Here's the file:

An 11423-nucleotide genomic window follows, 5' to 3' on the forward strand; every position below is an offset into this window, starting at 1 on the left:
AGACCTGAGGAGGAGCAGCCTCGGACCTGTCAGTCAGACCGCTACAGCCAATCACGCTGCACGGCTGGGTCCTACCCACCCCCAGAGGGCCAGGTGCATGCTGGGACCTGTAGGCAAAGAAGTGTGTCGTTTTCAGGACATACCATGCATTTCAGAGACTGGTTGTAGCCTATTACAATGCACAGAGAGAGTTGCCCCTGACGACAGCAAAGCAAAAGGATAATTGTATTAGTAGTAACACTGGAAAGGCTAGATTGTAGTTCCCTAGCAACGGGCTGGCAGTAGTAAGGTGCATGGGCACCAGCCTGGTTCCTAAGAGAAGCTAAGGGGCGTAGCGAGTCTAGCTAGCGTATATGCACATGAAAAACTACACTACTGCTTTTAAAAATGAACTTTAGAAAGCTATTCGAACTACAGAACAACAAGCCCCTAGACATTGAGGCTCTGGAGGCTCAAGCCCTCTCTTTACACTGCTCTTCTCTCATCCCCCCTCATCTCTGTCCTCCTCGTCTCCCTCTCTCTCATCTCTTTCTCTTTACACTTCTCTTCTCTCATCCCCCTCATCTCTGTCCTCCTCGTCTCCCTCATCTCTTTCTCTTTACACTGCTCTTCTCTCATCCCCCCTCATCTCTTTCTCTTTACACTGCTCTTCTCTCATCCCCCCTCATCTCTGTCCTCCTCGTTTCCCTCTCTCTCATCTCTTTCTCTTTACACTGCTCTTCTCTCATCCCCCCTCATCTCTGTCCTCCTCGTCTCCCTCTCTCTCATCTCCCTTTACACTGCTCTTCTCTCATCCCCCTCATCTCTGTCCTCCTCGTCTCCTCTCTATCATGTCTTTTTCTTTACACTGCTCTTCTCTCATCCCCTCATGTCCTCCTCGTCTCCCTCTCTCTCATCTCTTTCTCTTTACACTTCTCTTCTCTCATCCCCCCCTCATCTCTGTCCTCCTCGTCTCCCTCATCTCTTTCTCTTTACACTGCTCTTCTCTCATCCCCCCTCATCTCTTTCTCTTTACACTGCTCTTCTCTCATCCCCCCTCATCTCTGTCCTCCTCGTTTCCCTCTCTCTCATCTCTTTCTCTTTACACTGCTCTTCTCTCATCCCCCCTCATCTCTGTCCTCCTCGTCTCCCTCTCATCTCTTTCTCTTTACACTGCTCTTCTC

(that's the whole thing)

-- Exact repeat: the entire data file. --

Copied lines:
An 11423-nucleotide genomic window follows, 5' to 3' on the forward strand; every position below is an offset into this window, starting at 1 on the left:
AGACCTGAGGAGGAGCAGCCTCGGACCTGTCAGTCAGACCGCTACAGCCAATCACGCTGCACGGCTGGGTCCTACCCACCCCCAGAGGGCCAGGTGCATGCTGGGACCTGTAGGCAAAGAAGTGTGTCGTTTTCAGGACATACCATGCATTTCAGAGACTGGTTGTAGCCTATTACAATGCACAGAGAGAGTTGCCCCTGACGACAGCAAAGCAAAAGGATAATTGTATTAGTAGTAACACTGGAAAGGCTAGATTGTAGTTCCCTAGCAACGGGCTGGCAGTAGTAAGGTGCATGGGCACCAGCCTGGTTCCTAAGAGAAGCTAAGGGGCGTAGCGAGTCTAGCTAGCGTATATGCACATGAAAAACTACACTACTGCTTTTAAAAATGAACTTTAGAAAGCTATTCGAACTACAGAACAACAAGCCCCTAGACATTGAGGCTCTGGAGGCTCAAGCCCTCTCTTTACACTGCTCTTCTCTCATCCCCCCTCATCTCTGTCCTCCTCGTCTCCCTCTCTCTCATCTCTTTCTCTTTACACTTCTCTTCTCTCATCCCCCTCATCTCTGTCCTCCTCGTCTCCCTCATCTCTTTCTCTTTACACTGCTCTTCTCTCATCCCCCCTCATCTCTTTCTCTTTACACTGCTCTTCTCTCATCCCCCCTCATCTCTGTCCTCCTCGTTTCCCTCTCTCTCATCTCTTTCTCTTTACACTGCTCTTCTCTCATCCCCCCTCATCTCTGTCCTCCTCGTCTCCCTCTCTCTCATCTCCCTTTACACTGCTCTTCTCTCATCCCCCTCATCTCTGTCCTCCTCGTCTCCTCTCTATCATGTCTTTTTCTTTACACTGCTCTTCTCTCATCCCCTCATGTCCTCCTCGTCTCCCTCTCTCTCATCTCTTTCTCTTTACACTTCTCTTCTCTCATCCCCCCCTCATCTCTGTCCTCCTCGTCTCCCTCATCTCTTTCTCTTTACACTGCTCTTCTCTCATCCCCCCTCATCTCTTTCTCTTTACACTGCTCTTCTCTCATCCCCCCTCATCTCTGTCCTCCTCGTTTCCCTCTCTCTCATCTCTTTCTCTTTACACTGCTCTTCTCTCATCCCCCCTCATCTCTGTCCTCCTCGTCTCCCTCTCATCTCTTTCTCTTTACACTGCTCTTCTC